A Colles' fracture -- or distal radius fracture -- is often called a ''broken wrist.'' Technically, it's a break in the larger of the two bones in your forearm. The bone breaks on the lower end, close to where it connects to the bones of the hand on the thumb side of the wrist.
Colles' fractures are very common; they're the most frequently broken bone in the arm. In the United States, one out of every 10 broken bones is a broken wrist.
So how does someone get a broken wrist? Usually, these injuries result from falling onto an outstretched arm or getting hit on the wrist.
Broken wrists are common in people who play contact sports, as well as skiers, inline skaters, and bikers. People with osteoporosis or thinning of the bones are at particularly high-risk for wrist fractures. But they can happen to anyone who takes a fall or gets hit.
In more serious cases, the following may occur:
These types of broken wrists may be harder to treat.
Symptoms of a broken wrist can include:
To diagnose a broken wrist, your doctor will give you a thorough physical exam. You may need several sets of X-rays, since the fracture may be hard to see at first.
Occasionally, a broken wrist can affect the nerves or blood flow. You should go to the emergency room if:
If the broken wrist is not in the correct position to heal, your doctor may need to reset it. This can be pretty painful so it's usually done with anesthesia. However, painkillers will help afterward.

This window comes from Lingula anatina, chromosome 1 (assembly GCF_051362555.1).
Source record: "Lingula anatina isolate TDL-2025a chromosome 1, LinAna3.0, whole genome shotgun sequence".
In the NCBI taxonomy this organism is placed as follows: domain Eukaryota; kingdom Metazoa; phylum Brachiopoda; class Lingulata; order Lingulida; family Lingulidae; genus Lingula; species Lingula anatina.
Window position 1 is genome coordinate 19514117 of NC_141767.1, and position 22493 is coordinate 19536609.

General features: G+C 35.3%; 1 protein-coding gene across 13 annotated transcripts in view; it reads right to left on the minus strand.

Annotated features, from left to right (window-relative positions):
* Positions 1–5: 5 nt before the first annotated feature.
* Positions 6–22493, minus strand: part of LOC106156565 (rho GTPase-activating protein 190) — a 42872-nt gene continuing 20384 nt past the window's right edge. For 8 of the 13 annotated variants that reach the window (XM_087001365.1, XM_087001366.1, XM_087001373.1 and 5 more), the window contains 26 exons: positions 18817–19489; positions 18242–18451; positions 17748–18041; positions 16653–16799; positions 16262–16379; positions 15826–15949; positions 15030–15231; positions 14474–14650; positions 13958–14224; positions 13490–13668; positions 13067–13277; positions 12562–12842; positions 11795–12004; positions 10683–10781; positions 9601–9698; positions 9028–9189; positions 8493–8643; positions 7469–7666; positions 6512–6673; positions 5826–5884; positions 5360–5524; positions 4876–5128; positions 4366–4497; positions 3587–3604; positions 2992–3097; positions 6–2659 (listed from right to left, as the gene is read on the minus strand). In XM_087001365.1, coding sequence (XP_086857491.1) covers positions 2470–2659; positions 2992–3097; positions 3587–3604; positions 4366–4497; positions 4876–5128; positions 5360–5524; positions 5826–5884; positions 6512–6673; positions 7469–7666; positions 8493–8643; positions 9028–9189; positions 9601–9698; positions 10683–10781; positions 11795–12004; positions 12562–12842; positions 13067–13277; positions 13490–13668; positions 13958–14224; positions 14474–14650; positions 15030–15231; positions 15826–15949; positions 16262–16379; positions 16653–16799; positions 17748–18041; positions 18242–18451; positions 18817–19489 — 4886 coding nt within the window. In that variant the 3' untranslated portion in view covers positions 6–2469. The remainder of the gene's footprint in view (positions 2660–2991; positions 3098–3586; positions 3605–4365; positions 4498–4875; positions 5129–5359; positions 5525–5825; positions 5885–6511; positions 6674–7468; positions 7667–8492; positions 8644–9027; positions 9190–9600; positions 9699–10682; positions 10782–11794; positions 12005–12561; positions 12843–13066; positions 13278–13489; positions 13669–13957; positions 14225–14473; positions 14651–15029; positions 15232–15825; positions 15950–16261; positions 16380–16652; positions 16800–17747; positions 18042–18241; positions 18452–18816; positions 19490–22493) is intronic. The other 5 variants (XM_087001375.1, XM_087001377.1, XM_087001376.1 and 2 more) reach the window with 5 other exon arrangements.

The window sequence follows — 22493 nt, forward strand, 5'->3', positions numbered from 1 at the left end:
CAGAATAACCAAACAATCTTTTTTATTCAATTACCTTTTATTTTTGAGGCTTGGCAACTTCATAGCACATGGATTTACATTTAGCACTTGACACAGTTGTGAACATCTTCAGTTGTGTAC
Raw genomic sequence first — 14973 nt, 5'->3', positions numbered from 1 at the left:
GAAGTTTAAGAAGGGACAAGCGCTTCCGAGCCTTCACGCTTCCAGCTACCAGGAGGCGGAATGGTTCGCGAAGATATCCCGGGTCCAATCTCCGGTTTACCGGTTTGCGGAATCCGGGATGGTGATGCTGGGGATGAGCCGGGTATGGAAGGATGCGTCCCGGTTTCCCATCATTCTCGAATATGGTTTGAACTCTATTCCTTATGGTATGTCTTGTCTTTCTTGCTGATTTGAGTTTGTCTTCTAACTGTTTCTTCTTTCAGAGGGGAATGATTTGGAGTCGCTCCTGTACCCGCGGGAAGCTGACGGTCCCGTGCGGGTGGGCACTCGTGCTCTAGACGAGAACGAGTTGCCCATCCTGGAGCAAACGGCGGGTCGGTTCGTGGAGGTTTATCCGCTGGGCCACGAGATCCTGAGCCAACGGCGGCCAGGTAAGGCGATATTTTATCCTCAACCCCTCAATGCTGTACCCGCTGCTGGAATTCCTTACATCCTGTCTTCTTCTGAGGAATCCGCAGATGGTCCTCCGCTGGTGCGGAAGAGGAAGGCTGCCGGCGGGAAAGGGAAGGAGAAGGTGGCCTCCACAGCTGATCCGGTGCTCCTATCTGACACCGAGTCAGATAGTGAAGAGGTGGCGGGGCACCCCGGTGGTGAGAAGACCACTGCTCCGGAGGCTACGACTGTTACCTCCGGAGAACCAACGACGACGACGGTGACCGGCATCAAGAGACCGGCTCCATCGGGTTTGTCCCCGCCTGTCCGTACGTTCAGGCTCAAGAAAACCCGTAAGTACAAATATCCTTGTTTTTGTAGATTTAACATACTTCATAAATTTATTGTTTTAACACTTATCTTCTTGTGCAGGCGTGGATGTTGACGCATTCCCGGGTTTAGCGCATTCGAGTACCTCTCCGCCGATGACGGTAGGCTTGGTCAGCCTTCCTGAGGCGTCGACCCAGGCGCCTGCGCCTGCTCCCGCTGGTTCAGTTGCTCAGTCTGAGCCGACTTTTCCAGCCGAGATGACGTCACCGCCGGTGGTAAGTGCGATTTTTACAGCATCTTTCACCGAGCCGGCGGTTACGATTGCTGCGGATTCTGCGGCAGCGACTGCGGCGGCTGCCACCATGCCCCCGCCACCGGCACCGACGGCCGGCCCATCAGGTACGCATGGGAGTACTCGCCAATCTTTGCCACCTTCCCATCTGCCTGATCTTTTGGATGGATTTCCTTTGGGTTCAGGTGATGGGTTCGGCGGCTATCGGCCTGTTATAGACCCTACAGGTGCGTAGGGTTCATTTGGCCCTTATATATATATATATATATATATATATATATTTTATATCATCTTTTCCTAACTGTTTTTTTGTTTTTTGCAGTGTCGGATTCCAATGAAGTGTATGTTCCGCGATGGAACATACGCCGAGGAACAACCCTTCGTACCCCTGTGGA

You will probably also need:
You will probably also want to:
Most the time, these treatments will be enough. But sometimes, people with a broken wrist need surgery. Your doctor might suggest this if the bone is not likely to heal well in a cast. Sometimes, pins, plates, screws, or other devices are needed to hold the bone in place so it can mend.
Of course, what you really want to know is when you can get back in the game after breaking your wrist. There's no easy answer.
Here are some things to keep in mind during recovery from a broken wrist:
A broken wrist is tough to prevent, since it usually happens during an accidental fall. But it can help to use wrist guards during risky sports, like inline skating. Sometimes, a broken wrist can indicate osteoporosis, especially in women. Talk to your doctor about your risk factors for osteoporosis and fractures. There are steps you can take to improve your bone health.
American Academy of Orthopedic Surgeons web site: ''Distal Radius Fracture (Colles' Fracture).''
Davis, M.F., et al. Expert Guide to Sports Medicine, American College of Physicians Press, 2005.
Rouzier, P. The Sports Medicine Patient Advisor, second edition, SportsMed Press, 2004.